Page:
“There are no foreign lands. It is the traveler only who is foreign.” – Robert Louis Stevenson
As an expat, my arrival in any country (these days) brings with it, the steely eyes of a super sleuth. The minute I step off the plane, I’m giving my holiday destination the once over! Judging, comparing, making rapid assumptions from the cleanliness of airport toilets, I’m sizing up the place for its ‘liveability.’
You see, living the expat life, almost every city has the potential to be your future home, which makes any foreign locality fair game. Who knows when or even IF, but as an hotelier’s wife, there’s ALWAYS a chance this unfamiliar neighbourhood will arrive on your radar at some point in time.We jumped on a plane and went for a mini-break to Thailand last weekend, a short two hour 40 minute flight from Hong Kong. It wasn’t my first time in the Land of Smiles, but I was a virgin in the big city of Bangkok. I was excited to see what the so-called City of Angels had to offer. Stepping out from the airport, raising my sunglasses, I peered out at this populous city of 8-million that stretched before me.
I’d barely scratched the surface of this vibrant metropolis but I was already shaking my head. “It’s not Hong Kong,” I said under my breath. “Give it a chance” my inner voice retorted, sternly.
When you’re looking through expat lenses, it’s hard to keep that raw, open mindedness a first-time traveler might feel in a new, unexplored and exotic environment. The butterflies give way to an anxious knot in the pit of your stomach.
As we crawled through the chaotic Friday night traffic – I watched with mild alarm as the ubiquitous Tuk Tuks and motorbikes carrying not one but several passengers (not to mention those brave people on foot pushing carts) competed for a spot on the roads amongst the fast cars and oversized coaches.
While there’s no move to this chosen holiday destination on the horizon, even remotely – you know there’s always a chance. So without even realizing, you begin to picture yourself living in the city, amongst the madness. I try to imagine myself driving here, this place where traffic lanes are merely for decoration, there are no road rules and it seems, no order. Scouring the frenzied streets, I find myself looking for comforting signs of life, my life. Passing a Boots chemist, McDonalds and a Starbucks, my shoulders do a little jig (even if Mint Mocha isn’t on the menu).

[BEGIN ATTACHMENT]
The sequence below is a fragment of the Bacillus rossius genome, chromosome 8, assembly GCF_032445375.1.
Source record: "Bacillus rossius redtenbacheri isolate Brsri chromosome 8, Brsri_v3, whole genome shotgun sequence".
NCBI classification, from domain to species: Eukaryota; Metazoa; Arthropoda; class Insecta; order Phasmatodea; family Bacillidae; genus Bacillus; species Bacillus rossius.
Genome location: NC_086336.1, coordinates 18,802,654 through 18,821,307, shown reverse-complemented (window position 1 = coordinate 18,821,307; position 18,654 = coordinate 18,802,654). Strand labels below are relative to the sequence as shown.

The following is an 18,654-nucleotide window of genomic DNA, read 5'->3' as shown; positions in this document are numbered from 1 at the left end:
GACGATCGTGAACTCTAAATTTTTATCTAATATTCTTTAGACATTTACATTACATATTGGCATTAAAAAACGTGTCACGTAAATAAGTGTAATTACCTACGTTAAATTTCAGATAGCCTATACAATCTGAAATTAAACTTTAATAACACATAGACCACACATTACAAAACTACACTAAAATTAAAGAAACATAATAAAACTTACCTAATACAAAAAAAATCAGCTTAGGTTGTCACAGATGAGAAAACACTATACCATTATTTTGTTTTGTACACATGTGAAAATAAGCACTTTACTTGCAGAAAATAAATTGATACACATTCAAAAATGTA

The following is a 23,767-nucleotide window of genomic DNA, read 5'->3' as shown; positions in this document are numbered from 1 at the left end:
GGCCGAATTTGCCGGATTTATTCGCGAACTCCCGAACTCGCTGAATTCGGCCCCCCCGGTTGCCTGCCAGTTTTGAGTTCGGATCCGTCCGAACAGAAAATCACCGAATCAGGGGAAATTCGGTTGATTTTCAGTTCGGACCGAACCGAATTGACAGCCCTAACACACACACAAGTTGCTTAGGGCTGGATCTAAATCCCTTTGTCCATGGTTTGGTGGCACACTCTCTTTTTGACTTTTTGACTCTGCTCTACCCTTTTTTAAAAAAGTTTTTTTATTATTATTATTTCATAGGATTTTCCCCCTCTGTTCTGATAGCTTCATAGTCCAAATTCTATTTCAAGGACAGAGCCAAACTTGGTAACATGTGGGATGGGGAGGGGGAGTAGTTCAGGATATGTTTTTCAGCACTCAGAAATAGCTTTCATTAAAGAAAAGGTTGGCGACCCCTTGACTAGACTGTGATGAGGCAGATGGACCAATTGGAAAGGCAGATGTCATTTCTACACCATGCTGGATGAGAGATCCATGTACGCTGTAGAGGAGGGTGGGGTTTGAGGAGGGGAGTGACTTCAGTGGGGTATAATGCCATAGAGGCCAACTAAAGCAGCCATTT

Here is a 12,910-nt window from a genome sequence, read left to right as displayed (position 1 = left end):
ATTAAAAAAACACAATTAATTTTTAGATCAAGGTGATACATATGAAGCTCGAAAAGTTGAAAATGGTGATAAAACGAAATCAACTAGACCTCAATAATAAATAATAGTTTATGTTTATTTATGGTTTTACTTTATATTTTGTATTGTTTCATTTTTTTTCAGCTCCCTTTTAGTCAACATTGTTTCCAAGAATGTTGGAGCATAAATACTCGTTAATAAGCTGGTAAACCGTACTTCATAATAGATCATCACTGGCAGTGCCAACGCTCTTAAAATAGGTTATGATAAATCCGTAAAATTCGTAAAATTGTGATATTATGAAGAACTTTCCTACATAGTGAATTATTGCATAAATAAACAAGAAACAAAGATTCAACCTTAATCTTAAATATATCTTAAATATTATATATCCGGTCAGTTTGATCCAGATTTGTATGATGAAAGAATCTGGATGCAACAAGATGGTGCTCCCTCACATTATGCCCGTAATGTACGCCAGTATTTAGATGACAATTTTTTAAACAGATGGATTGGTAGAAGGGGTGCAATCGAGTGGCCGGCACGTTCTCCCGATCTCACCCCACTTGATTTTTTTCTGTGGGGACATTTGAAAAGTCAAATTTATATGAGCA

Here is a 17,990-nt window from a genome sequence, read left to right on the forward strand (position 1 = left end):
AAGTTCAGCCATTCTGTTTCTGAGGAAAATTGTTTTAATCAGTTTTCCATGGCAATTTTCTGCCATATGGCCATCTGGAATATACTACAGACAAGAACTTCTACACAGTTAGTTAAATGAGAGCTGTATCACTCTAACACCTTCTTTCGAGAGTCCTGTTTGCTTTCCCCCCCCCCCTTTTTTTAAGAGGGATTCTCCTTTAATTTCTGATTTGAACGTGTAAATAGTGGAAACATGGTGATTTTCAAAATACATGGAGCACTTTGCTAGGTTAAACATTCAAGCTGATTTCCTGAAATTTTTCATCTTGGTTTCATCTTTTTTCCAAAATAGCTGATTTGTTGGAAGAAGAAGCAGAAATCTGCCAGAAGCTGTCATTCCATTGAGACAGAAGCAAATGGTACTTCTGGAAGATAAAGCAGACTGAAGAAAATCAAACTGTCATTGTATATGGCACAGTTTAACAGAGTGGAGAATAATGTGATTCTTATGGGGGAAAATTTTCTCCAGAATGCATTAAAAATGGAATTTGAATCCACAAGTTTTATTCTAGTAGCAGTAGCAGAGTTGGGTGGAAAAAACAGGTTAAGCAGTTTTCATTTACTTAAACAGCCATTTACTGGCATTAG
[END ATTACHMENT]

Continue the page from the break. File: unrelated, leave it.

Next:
Looking out at foreign signs that really do mean nothing to me, I acknowledge that Hong Kong is littered with the very same indecipherable billboards, yet somehow, even though I still can’t read a word of Chinese, those characters and symbols fill me with familiarity and comfort.
As we pass giant shopping centres, flouting those globally recognizable brands like Louis Vuitton, Prada and Gucci my confidence lifts. It’s not about the goods (that I clearly can’t afford), its what they symbolize, reassurance. Mostly that I’m somewhere the world recognizes. Maybe it’s not so foreign after all.
By now, my love affair with Hong Kong has become everlasting. This slick, sophisticated and savvy city with its heaving skyscrapers, lush green mountains and sparkling harbour has wooed me and caught me in its clutches. But, there’s a but, I haven’t forgotten where we started. It definitely wasn’t love at first sight. Hong Kong was scary, intimidating, overwhelming and yes, totally alien.
In fact, in most cities when you first make eye contact, glance awkwardly at each other, you really could be anywhere in the world.
Concrete buildings sprawl across an unknown land that’s dotted with green trees; rivers roll through, connected by iron clad bridges; trains chug underground, over-ground and everywhere in between – all under one big moonlit sky.
We know our time to leave the Fragrant Harbour is coming…. eventually, we’ll be saying goodbye to a well-rehearsed routine, great friends, local conveniences, unexpected loves and lifelong lessons. We don’t know when or where, but if anything, as first-time expats we’ve learned, ultimately it’s not about which country you’re in, what language is spoken or mode of transport is used, it’s about finding familiarity, in whatever form that may be.
Once you have that, then you have a home.
by Mint Mocha Musings blogger Nicole Webb.
Nicole was a Journalist and News Reader with Sky News Australia for a decade before making the life changing move to Hong Kong with her hotelier husband.
Mum to hyped up blondie Ava, Nicole has swapped the news desk and microphone for a change table and nappy bag but is still enjoying the best of both worlds, freelancing as a Journalist, Presenter, Master of Ceremonies and Media Trainer. Her expat journey to date has been filled with plenty of intriguing and humorous tales. Check out her blog Mint Mocha Musings and on Twitter @nicoledwebb
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